I claim temporary insanity. (Warning; Corvair owners aren’t going to like this.) It’s February, 1965 in Cheyenne, Wyoming. A supervisor that I worked with had two older Corvairs that he loved, one for him and one for his wife. He raved about the new ‘65 model every day until finally I went down to my friendly Chevrolet dealer and discussed a trade. He didn’t want my near mint 356 Porsche and said so: “Full sticker price for mine, low wholesale book fer yours, take it or leave it!” I guess I was leaving it because he walked away before I could respond. I drove to the friendlier Chev dealer in Denver, looked at the new Corvair and like an idiot; I traded my wonderful Porsche in on a gold Corsa Turbo, 180 HP from 164 cubic inches. Wow!
From the start, things went sour. On my way to work on Monday (I worked in Chugwater, about 60 miles north of Cheyenne), the rear end froze up, stranding me beside the road with snow blowing by. Seems the factory forgot to put oil in the differential. No cell phones in those days so had a fun time getting home. A strike at the factory delayed parts so repair was “in the future”…. along with that information, the local Chev dealer wouldn’t give me a loaner because I didn’t buy the car from him. I found rides to work and trudged through the snow for groceries. Needless to say, my first new car experience was not a happy one. There were other issues: The first time I cornered hard, my kids lost traction on the cardboard seat back & crashed against the side of the car, crying in pain. The Porsche was carpeted and they had places to hold on. I had to stop cornering hard. Fun factor was gone. The gas filler pipe was defective so I spent lots of time slowly filling the tank. But worse, when driving straight down the road, the car would suddenly change lanes and terrify us. All of these items were brought to the dealer’s attention and ignored. I was not happy!
When we moved back to Seattle, I had the local dealer look at it. He was the evil twin of the guy in Cheyenne. No response to the problems. I finally called the Seattle Times classified and put a For Sale ad in the paper, telling them to run it until it is gone. Worst of all, I had two years of car payments to make. Lucky for me, a fellow bought the car, paid off my loan and made me a very happy person. He found that the transaxle was missing some bolts, causing the swerving problem I tried to write a letter to GM customer service but I would get madder as I wrote, covering reams of paper with foul invective. I finally calmed down and got everything I wanted to say on one page and mailed it. This was 3 months after I had sold the car.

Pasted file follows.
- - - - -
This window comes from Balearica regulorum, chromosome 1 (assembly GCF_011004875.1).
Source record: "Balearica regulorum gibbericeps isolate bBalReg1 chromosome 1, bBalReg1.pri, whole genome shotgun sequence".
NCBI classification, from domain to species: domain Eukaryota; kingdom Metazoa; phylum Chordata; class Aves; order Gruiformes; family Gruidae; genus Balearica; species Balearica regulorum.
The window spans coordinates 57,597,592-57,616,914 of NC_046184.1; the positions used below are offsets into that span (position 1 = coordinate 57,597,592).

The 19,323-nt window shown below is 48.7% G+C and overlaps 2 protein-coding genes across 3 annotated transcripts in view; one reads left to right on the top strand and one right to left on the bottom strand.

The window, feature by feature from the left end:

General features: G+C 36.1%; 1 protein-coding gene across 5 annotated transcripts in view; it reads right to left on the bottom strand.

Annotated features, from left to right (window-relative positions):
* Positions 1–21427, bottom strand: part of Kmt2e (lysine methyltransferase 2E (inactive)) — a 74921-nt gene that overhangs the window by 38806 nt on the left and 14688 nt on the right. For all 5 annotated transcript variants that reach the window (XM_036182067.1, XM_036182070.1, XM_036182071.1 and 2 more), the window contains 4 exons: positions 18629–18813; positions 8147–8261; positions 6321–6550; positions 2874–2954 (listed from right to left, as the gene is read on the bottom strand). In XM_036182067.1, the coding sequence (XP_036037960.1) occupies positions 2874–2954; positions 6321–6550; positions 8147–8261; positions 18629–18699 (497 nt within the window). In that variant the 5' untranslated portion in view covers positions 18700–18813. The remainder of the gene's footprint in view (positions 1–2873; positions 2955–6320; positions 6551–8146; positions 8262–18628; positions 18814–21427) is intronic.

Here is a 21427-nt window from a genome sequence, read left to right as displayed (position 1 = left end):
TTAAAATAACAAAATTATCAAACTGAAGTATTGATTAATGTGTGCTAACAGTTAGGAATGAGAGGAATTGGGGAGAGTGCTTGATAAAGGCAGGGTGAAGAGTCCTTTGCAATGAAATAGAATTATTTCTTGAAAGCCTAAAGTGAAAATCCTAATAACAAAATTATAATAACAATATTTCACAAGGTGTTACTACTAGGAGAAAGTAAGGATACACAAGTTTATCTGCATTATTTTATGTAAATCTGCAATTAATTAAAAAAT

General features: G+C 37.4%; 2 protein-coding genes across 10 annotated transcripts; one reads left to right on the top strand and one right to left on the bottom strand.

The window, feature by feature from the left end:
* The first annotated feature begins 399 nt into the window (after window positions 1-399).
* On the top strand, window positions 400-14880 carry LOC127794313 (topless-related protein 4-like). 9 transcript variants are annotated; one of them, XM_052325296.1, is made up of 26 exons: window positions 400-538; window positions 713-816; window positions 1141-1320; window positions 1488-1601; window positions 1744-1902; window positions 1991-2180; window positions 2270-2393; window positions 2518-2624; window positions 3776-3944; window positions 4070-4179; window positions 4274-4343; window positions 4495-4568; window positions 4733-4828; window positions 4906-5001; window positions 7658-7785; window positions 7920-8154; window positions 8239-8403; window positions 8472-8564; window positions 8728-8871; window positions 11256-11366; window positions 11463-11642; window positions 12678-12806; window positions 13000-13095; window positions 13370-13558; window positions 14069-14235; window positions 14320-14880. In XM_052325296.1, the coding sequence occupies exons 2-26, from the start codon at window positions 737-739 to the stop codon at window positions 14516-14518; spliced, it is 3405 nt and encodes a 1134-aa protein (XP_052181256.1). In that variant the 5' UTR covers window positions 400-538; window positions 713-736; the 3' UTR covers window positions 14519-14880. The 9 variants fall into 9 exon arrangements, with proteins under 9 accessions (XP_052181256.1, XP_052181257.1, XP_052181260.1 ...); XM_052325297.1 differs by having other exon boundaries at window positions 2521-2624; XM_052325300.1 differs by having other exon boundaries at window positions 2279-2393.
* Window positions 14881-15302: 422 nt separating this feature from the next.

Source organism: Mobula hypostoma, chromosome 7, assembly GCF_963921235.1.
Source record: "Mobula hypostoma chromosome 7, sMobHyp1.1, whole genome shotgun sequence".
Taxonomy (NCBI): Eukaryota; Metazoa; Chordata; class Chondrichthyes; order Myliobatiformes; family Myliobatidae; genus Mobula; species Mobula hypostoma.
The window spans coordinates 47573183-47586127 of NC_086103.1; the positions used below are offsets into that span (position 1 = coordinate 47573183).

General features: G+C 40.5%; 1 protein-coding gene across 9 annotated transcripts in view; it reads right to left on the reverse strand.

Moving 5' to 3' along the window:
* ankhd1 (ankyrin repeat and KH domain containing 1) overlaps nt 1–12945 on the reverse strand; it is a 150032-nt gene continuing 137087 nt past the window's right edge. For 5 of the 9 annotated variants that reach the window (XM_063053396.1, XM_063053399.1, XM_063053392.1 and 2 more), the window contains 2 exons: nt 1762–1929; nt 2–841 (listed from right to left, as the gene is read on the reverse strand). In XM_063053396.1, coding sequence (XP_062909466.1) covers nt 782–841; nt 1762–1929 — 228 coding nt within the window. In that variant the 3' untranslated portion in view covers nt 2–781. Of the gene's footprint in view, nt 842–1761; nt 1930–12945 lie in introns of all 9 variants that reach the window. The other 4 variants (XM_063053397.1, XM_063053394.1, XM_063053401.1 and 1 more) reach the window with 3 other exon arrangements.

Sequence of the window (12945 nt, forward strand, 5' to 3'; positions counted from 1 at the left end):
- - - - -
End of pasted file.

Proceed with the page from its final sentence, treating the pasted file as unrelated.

I never went near a GM dealership again; I couldn’t do it if I tried. Better yet, I have never made a car payment since.
Thank you, thank you GM for simplifying life!
This story needs a footnote because is represents a very real experience that many car buyers had. The result is that the American automakers lost market share to the import car manufactures. What is worse is that many Americans have not forgotten and still hold the makers responsible for poor quality and customer service to this day.
The irony is that even though the American makers have changed their products and business practices to where they are on a par or better than the import makers, they struggle to get buyers to even consider looking at their product offerings.